Show Summary Details
Page of

Case 47 

Case 47
Case 47

Anne M. Covey

, Bradley B. Pua

, Allison Aguado

, and David C. Madoff

Page of

PRINTED FROM OXFORD MEDICINE ONLINE ( © Oxford University Press, 2016. All Rights Reserved. Under the terms of the licence agreement, an individual user may print out a PDF of a single chapter of a title in Oxford Medicine Online for personal use (for details see Privacy Policy and Legal Notice).

Subscriber: null; date: 16 October 2019


  • Bladder Cancer Status post Cystectomy and Ileal Conduit Complicated by Bilateral Uretero-Enteric Anastomotic Strictures. What catheters are shown in Figure 47.3?


Case 47 Retrograde Nephrostomy Catheters


  • Bilateral nephroureteral catheters have been placed with the distal pigtails in the ileal conduit (Fig. 47.4, arrow).

  • Each catheter has been advanced through the conduit and out of the stoma located in the left lower quadrant (Fig. 47.5, arrow).

  • Both catheters have been converted to retrograde nephrostomy catheters with the retention pigtails in the renal pelvis. The catheters now drain into the stoma. The antegrade nephrostomy catheters have been removed.

Teaching Points

  • Retrograde catheters are ideal for patients with ureteral obstruction after cystectomy and ileal conduit because they drain into the stoma bag instead of antegrade nephrostomy catheters that require an additional bags for drainage.

  • Nephroureteral catheters in nonnative bladders (e.g., ileal conduits, neobladder, etc.) that are created from bowel can neither be capped nor stented because the bowel secretes mucus that occludes the sideholes of the catheter.


  • After obtaining “through-and-through” access from the site of antegrade access out of the stoma with an angiographic catheter, a stiff wire is advanced from the stoma side out of the antegrade nephrostomy tract. A retrograde nephrostomy can be placed over the wire and formed in the renal pelvis as the wire is pulled back.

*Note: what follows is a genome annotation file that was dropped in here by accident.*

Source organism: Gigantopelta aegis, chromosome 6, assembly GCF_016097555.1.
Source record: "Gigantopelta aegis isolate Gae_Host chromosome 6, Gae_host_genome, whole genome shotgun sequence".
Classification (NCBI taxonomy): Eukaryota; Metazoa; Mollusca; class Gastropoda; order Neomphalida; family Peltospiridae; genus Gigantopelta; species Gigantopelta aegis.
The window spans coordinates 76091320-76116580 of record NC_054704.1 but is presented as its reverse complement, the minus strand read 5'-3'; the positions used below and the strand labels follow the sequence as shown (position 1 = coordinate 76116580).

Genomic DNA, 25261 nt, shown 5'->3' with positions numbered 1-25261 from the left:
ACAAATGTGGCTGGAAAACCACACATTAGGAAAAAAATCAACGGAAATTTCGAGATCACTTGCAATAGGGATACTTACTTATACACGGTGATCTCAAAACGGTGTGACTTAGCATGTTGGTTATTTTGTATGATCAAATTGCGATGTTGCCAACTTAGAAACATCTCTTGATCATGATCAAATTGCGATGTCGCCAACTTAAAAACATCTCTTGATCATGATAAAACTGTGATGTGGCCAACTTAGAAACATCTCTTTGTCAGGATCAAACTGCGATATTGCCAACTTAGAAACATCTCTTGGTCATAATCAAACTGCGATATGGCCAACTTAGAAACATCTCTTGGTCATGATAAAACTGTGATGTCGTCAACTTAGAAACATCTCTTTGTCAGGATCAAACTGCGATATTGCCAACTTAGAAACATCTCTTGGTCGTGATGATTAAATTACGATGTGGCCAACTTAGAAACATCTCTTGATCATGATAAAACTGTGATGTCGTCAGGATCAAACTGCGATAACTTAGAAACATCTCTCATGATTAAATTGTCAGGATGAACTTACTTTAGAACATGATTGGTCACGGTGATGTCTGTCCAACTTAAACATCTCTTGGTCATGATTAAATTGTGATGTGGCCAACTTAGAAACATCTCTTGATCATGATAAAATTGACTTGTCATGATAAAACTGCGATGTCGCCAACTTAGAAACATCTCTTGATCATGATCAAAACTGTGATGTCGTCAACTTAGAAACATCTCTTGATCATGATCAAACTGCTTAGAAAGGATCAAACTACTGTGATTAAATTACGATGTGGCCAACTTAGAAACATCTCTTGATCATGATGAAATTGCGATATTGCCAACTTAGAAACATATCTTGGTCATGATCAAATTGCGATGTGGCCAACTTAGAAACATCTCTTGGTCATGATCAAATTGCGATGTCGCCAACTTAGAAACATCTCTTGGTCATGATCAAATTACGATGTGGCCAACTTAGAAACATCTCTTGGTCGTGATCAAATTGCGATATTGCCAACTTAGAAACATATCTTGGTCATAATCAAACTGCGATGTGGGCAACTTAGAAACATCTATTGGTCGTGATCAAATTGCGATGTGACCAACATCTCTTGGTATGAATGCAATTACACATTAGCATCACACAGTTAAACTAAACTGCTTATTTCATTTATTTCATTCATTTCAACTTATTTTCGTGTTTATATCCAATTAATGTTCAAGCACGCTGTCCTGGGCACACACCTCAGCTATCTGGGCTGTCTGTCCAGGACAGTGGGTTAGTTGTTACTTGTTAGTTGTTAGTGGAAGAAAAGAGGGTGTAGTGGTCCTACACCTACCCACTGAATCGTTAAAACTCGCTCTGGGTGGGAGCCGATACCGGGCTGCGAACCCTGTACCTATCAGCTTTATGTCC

• Routine exchange of all urinary drainage catheters (nephrostomy, nephroureteral catheter, ureteral stent, retrograde nephrostomy) is necessary to minimize the risk of catheter occlusion and resulting urosepsis. Typical routine exchange intervals range from 3 to 6 months.

  • For patients who tend to have encrusted catheters, a sidehole may be made in the shaft of the catheter prior to placement. This functions as an “escape route” for the next exchange, allowing for a wire to be advanced out of the catheter and up into the renal pelvis to preserve access if a wire cannot be advanced out of the end of the catheter due to encrustation.

  • The need for antibiotic prophylaxis prior to routine exchange is controvertial but widely practiced.

Further Reading

Adamo R, Saad WE, Brown DB. Management of nephrostomy drains and ureteral stents. Tech Vasc Interv Radiol. 2009;12(3):193–204.Find this resource:

Alago W Jr, Sofocleous CT, Covey AM, et al. Placement of transileal conduit retrograde nephroureteral stents in patients with ureteral obstruction after cystectomy: technique and outcome. Am J Roentgenol. 2008; 191(5):1536–1539.Find this resource: